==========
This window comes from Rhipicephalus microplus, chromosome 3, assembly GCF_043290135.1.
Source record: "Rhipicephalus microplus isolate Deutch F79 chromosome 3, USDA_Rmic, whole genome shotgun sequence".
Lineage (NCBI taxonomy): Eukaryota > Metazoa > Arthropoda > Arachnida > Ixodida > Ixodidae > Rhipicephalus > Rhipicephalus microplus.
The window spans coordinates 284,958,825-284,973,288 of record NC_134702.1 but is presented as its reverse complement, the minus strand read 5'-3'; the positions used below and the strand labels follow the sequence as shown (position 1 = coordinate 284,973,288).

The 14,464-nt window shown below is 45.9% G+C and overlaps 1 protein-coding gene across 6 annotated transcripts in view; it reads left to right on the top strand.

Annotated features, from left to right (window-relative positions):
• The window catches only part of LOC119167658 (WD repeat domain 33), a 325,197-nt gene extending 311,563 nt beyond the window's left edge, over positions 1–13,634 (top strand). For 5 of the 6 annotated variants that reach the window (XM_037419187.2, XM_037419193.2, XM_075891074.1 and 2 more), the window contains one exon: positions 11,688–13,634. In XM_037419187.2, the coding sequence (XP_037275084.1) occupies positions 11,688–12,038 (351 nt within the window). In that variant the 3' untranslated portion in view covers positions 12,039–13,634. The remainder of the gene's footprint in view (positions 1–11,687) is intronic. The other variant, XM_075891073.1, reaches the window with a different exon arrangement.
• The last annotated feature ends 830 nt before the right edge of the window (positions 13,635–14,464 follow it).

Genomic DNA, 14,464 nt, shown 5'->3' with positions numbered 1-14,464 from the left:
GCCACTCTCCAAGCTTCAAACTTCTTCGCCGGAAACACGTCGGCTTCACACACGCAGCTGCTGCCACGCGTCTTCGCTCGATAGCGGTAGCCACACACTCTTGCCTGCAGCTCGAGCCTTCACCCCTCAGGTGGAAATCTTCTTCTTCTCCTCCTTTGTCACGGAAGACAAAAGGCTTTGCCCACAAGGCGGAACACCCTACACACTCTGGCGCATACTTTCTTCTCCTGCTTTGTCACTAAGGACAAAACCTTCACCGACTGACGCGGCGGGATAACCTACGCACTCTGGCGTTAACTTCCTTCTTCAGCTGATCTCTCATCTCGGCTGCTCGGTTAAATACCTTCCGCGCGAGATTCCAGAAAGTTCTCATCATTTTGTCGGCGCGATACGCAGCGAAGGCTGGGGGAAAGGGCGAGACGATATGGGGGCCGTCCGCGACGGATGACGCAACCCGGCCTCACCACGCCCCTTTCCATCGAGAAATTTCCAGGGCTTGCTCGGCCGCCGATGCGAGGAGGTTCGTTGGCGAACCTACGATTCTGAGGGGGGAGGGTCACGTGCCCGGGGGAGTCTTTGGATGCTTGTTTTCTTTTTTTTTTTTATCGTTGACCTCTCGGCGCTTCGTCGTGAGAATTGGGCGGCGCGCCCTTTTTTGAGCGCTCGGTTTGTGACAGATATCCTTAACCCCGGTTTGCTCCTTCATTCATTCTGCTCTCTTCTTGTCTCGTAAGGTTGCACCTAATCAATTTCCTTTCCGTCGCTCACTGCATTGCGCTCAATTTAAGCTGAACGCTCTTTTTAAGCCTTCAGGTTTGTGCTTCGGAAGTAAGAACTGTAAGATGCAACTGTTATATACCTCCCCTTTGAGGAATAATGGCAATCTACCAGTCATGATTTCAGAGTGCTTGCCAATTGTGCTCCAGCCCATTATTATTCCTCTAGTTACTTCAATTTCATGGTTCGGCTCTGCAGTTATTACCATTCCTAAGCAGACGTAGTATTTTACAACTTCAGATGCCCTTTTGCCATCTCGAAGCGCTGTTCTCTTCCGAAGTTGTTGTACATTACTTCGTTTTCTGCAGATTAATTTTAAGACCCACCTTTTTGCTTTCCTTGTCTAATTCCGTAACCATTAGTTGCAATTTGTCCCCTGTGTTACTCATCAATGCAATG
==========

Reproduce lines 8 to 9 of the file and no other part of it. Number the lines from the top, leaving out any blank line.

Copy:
• The last annotated feature ends 830 nt before the right edge of the window (positions 13,635–14,464 follow it).

Genomic DNA, 14,464 nt, shown 5'->3' with positions numbered 1-14,464 from the left: